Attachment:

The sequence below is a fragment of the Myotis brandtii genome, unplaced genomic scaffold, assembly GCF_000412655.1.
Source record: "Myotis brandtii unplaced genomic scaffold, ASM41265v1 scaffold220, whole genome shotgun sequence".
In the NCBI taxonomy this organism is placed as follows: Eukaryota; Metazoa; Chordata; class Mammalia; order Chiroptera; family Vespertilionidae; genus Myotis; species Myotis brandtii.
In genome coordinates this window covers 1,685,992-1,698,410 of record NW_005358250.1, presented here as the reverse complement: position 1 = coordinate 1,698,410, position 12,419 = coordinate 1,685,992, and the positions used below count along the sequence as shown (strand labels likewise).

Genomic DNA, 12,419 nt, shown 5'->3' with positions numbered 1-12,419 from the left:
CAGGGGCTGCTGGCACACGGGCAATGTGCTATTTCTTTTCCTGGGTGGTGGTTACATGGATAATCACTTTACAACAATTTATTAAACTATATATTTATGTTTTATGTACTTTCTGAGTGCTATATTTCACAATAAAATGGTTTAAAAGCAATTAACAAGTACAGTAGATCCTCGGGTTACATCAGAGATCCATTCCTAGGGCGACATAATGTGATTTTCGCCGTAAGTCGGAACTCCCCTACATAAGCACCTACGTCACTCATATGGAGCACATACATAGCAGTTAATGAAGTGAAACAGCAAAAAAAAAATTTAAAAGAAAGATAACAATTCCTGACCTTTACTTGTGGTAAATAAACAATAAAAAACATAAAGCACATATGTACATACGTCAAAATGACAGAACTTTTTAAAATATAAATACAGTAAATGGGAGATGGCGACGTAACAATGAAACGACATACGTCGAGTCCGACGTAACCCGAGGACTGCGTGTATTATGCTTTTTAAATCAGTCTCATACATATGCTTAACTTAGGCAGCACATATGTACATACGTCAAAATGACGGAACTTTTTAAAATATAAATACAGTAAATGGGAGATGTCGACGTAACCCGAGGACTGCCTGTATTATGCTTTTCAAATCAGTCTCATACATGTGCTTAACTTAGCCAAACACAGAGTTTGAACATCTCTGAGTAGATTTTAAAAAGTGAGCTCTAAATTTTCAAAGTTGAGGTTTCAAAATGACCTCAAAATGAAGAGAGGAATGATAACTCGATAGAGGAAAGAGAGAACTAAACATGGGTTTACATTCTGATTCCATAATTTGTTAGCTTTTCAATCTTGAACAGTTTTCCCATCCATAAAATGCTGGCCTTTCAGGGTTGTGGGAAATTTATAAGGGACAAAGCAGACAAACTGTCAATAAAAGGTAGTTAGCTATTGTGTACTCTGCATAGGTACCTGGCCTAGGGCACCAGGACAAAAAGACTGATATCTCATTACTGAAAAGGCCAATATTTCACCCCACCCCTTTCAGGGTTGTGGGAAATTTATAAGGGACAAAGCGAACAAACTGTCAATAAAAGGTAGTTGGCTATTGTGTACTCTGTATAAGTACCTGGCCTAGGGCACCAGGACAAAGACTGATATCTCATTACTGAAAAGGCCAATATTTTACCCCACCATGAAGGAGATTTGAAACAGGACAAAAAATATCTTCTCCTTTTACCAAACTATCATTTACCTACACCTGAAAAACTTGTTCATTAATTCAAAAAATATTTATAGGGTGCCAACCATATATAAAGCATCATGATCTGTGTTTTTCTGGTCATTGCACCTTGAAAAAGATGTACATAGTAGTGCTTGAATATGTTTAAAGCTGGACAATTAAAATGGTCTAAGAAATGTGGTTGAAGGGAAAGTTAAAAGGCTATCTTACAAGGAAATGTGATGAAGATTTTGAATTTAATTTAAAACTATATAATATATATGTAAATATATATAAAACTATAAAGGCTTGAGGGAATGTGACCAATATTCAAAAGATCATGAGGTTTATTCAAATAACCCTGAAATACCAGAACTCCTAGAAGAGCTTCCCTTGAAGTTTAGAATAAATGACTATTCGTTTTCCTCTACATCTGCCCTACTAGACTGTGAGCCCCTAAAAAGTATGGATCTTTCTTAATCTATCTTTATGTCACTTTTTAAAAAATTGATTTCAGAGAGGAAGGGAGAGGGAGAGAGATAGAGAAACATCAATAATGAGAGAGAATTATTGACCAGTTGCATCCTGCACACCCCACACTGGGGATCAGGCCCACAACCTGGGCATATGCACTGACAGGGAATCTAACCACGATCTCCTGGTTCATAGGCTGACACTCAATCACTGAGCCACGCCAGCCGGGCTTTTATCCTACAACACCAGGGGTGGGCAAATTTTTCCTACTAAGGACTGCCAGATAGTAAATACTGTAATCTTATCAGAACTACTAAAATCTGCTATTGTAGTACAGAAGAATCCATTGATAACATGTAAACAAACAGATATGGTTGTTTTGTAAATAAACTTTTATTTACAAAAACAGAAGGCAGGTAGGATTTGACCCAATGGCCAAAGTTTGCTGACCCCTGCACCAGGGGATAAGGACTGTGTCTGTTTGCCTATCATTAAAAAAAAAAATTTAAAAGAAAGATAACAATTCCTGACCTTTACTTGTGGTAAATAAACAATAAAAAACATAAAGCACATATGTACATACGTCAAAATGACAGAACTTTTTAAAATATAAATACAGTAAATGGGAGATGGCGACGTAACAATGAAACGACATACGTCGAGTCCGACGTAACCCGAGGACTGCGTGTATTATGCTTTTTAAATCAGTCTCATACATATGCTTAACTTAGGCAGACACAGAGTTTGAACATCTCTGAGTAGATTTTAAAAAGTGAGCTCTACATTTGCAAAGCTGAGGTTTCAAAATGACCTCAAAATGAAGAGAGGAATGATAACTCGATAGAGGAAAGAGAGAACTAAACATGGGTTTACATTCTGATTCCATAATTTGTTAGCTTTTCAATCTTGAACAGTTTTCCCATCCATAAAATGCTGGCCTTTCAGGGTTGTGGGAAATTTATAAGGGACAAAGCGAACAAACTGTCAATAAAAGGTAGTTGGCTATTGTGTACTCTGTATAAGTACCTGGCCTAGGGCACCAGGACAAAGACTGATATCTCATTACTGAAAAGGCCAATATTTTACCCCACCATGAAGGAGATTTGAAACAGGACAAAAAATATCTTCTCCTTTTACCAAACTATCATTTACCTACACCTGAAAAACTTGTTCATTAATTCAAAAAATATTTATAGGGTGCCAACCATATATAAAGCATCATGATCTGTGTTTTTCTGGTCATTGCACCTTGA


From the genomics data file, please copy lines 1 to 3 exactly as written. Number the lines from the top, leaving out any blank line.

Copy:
The sequence below is a fragment of the Myotis brandtii genome, unplaced genomic scaffold, assembly GCF_000412655.1.
Source record: "Myotis brandtii unplaced genomic scaffold, ASM41265v1 scaffold220, whole genome shotgun sequence".
In the NCBI taxonomy this organism is placed as follows: Eukaryota; Metazoa; Chordata; class Mammalia; order Chiroptera; family Vespertilionidae; genus Myotis; species Myotis brandtii.